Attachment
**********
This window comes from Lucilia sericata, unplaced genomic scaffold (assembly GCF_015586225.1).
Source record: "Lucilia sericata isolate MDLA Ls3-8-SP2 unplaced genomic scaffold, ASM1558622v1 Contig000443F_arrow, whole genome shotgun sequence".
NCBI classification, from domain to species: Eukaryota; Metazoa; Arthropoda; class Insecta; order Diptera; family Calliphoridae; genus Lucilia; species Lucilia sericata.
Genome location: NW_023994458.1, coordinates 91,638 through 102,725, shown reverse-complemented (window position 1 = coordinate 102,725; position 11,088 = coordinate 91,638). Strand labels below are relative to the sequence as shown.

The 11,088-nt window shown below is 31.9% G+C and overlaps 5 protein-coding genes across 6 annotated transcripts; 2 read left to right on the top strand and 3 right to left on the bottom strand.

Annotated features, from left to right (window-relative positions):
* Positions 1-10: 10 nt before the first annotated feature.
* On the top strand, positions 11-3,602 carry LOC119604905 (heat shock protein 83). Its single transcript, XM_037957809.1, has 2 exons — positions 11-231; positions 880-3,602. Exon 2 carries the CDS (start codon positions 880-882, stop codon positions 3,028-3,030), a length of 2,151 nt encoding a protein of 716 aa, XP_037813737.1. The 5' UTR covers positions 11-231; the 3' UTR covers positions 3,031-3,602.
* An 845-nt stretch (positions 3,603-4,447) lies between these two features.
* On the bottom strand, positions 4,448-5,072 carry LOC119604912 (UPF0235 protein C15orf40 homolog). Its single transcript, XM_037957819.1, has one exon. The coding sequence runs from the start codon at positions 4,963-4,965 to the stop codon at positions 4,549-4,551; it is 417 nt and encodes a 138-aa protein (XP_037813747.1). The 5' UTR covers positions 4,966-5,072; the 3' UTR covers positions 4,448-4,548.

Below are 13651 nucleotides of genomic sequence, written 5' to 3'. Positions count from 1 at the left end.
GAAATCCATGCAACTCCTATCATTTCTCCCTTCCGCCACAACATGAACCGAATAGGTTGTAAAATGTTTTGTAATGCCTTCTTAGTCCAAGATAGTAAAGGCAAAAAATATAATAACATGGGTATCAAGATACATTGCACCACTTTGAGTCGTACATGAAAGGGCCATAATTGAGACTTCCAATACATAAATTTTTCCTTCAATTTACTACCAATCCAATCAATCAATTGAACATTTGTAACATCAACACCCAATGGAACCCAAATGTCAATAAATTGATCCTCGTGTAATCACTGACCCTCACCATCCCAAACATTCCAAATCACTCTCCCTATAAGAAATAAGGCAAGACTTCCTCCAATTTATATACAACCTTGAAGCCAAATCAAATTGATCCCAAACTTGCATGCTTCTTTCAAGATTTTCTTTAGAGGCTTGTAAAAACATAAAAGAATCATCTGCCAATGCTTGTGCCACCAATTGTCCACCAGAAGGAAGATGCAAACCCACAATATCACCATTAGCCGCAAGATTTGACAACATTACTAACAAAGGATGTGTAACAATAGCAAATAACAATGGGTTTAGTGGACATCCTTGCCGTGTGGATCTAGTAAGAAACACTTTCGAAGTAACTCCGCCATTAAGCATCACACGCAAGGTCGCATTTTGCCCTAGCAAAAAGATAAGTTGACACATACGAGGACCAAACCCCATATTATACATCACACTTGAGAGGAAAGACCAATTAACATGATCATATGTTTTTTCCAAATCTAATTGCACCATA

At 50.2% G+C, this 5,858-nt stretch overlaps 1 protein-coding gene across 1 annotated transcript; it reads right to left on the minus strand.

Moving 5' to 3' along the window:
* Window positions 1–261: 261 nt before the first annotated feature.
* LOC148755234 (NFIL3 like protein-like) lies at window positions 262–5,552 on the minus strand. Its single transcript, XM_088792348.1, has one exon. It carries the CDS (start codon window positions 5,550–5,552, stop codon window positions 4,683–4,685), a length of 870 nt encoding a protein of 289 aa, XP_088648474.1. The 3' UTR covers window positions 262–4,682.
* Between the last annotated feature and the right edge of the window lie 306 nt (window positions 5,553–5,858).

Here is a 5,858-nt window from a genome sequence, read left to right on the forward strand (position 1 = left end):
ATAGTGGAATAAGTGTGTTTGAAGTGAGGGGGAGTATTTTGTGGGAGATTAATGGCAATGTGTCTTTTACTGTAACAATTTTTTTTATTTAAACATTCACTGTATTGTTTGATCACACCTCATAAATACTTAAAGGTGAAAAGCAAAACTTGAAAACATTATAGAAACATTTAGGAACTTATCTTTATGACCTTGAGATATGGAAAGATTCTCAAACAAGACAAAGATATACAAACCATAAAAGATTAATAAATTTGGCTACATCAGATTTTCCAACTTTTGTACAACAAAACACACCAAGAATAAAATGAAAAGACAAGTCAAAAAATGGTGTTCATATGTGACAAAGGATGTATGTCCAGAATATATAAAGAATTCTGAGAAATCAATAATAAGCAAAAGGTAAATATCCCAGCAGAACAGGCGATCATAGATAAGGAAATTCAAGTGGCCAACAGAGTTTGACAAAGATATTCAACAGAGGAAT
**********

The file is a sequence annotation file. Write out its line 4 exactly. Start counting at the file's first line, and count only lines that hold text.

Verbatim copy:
Genome location: NW_023994458.1, coordinates 91,638 through 102,725, shown reverse-complemented (window position 1 = coordinate 102,725; position 11,088 = coordinate 91,638). Strand labels below are relative to the sequence as shown.